And it wasn’t only the public, there was also government prejudice. The government at that time had a draconian way of keeping people they didn’t want out of the country by giving them a language test. And it didn’t have to be in their native language, or their natural language or even English,
it could be anything. There was the famous case of an Egon Kish, who the government wanted to keep out of Australia, he was from Europe…And they gave him a test in the Irish language, which of course they could, he didn’t know it. But he was eventually let in and he was defended
by one of the first women QCs [Queen’s Counsels] in Melbourne, Joan Rosenov was the first woman, Australian woman…It would have been the King’s Counsel in those days, and she appealed on his behalf, and eventually it got all sorted out. So those were the things, the organizations. And they weren’t only Jewish organizations.
There were Anglican and Presbyterian and other organizations, Roman Catholic organizations, all helping to settle the refugees. We know now what great citizens they’ve been. Then of course after the Second World War, we got this huge influx. So what we learnt from the relatively small number of refugees who came
in the late 1930s certainly helped to colour the attitude of people, and also the way of handling them, after the Second World War.
Was your mother personally involved with them? In the sense that she had contact?
Oh yes, and made a number of friends amongst them.
There were quite a lot of people who used to come to the house and who became very good friends. Gradually it all came together.
Does anyone stand out to you?
Not particularly. There were lots of people who passed by. There was one person who did a lot for
the theatrical profession, a man called Dolia Rebush. Dolia Rebush had been a director at the Moscow Art Theatre, which was one of the great theatres of the world. He came out here and started a theatrical enterprise of some sort. Mainly putting on Russian plays. I remember hearing that he would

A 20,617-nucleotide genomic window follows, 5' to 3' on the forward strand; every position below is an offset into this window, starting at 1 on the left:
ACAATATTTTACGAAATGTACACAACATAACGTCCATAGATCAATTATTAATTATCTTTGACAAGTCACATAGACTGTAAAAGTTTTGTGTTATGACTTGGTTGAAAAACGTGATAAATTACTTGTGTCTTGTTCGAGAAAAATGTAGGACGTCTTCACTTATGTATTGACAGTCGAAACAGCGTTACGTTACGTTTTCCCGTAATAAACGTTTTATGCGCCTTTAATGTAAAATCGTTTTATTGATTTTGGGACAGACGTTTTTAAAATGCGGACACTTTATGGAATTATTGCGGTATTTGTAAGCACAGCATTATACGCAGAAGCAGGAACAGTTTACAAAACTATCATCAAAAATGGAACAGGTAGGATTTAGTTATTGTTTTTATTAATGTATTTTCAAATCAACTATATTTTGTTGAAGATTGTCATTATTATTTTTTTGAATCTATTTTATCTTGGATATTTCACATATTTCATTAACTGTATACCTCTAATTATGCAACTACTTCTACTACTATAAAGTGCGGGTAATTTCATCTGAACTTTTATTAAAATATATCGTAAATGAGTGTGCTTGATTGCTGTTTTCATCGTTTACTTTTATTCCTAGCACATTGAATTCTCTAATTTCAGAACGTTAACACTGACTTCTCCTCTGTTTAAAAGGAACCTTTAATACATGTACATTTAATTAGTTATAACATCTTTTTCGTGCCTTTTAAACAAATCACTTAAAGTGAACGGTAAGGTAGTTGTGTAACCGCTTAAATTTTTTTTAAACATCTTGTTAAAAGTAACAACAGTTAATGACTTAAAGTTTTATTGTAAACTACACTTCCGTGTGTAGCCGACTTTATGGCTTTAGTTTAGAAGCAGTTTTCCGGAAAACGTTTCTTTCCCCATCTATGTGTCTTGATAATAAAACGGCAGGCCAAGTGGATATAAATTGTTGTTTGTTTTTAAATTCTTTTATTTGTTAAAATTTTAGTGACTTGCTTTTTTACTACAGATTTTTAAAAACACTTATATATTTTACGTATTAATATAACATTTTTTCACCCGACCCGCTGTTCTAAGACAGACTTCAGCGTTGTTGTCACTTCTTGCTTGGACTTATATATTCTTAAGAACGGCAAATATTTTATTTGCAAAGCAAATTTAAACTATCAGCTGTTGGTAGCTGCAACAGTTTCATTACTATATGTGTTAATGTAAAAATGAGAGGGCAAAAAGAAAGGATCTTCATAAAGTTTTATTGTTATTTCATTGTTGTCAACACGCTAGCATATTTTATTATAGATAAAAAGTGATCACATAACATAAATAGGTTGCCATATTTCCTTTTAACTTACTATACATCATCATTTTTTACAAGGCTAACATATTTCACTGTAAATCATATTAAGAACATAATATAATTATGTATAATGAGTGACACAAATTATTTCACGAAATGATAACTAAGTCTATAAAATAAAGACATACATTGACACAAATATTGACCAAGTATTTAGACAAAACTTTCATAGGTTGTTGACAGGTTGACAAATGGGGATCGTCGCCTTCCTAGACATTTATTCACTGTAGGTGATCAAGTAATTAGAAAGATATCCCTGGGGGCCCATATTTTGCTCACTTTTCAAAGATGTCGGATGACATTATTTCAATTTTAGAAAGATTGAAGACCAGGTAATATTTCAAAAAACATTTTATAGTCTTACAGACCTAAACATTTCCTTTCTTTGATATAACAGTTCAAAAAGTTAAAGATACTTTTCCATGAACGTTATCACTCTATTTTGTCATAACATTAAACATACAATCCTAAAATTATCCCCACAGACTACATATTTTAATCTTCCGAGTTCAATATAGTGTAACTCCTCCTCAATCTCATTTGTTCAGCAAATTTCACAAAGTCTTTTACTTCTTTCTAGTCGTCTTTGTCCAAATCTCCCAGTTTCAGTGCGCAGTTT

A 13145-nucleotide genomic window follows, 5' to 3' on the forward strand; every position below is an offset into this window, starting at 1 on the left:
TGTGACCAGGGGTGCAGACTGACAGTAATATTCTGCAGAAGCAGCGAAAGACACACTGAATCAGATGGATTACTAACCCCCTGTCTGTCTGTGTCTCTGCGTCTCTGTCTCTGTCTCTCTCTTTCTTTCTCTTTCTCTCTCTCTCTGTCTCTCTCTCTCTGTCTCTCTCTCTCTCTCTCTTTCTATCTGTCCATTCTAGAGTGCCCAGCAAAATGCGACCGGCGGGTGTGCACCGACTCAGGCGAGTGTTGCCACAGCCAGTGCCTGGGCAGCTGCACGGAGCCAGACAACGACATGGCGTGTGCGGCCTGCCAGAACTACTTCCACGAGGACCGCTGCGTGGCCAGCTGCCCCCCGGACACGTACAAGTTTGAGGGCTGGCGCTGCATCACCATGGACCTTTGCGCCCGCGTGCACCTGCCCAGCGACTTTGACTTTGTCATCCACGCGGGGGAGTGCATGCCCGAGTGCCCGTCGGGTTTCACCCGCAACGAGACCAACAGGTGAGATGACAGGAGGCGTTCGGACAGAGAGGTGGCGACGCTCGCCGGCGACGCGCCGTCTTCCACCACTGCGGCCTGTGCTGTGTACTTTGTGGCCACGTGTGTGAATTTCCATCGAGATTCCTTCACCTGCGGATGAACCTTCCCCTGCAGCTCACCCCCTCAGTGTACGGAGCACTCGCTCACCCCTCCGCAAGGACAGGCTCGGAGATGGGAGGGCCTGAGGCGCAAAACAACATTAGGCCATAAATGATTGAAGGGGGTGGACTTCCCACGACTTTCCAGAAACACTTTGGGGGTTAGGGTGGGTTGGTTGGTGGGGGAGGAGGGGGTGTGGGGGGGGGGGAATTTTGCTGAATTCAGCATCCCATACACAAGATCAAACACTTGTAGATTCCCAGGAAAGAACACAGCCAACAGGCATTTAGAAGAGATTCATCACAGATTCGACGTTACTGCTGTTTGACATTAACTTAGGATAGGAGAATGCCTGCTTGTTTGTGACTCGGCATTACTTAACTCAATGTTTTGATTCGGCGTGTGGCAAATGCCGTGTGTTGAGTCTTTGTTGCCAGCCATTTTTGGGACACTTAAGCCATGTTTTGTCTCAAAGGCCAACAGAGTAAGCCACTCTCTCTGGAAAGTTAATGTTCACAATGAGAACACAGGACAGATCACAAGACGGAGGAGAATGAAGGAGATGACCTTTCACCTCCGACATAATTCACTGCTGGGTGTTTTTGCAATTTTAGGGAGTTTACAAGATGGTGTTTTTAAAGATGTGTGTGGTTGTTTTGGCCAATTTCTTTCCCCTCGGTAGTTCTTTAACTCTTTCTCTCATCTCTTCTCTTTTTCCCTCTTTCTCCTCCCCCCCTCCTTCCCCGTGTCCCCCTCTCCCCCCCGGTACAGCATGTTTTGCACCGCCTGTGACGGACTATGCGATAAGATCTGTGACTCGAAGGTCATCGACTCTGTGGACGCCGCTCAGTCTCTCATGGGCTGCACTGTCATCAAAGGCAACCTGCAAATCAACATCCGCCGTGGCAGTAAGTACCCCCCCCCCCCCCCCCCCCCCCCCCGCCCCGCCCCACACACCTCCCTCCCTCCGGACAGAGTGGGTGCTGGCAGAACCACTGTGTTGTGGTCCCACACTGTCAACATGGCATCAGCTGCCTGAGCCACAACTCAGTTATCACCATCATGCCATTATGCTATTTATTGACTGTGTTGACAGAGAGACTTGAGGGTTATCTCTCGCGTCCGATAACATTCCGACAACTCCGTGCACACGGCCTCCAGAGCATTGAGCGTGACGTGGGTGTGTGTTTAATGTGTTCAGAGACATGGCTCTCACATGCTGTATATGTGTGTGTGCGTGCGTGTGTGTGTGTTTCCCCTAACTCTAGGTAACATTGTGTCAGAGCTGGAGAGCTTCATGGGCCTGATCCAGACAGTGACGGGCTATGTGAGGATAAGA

rehearse these for about a year, then he would put these one, usually at the Comedy Theatre. I think one was The Seagull, but I’m afraid I’ve forgotten the names of them now. And they used to have a salon every Sunday night, like the old Europeans do, they would have the salons. My parents went to that,
and I think I went to one once or twice. And this was a mingling of both Australian and those new Australians who would come here, all involved in one way or another, or interested in, art, theatre, all this sort of cultural activities,
whether they were professional or amateur.
So where did your interest in flying come from?
My interest in flying came from the fact that I didn’t want to be a foot soldier. No, I did have a friend at school, Stuart Hemple, and his father was in the permanent air force,
and on several occasions he took me down to Point Cook, where his father was based. He was a squadron leader, which was a very good rank in those days. In fact, his father made the first flight around Australia in a flying boat. So when he took me down to Point Cook…I did make my first flight down at Point Cook in a Moth Seaplane,
so that got me interested a bit, but it was nothing special to me. So my interest in flying was, as I say, I didn’t want to be a foot soldier, and I wasn’t a very good swimmer either.
So Stuart Hemple’s father took you up in a…
Well, he didn’t himself. The person who took me up was a Flight Lieutenant Gibson. He was known as ‘Hoot’ Gibson,
he became an air vice-marshal during the war. Point Cook at that stage was quite a lonely place for the air force to be, but it was the major air force base in Australia. The Royal Australian Air Force started off at Point Cook. That was where it was founded.
So did you complete your studies?
At Melbourne University? No, no I didn’t. I was still doing the sort of single subjects. I was doing English, Economics, I was doing a couple of other subjects. But when you’re doing single subjects and working at the same time, it’s going to take you 10 years to get a degree, and I went to the air force instead
in 1940, so I didn’t finish it. After the war I went back, but instead of doing arts, I was switched over to commerce. But then, I didn’t finish that either because I started my own business in 1947 and that took up…all my time.
Very much. So I did a number of subjects at the Melbourne University, passed a few exams, but never graduated.
So your decision to enlist in the air force…How old were you when you did that?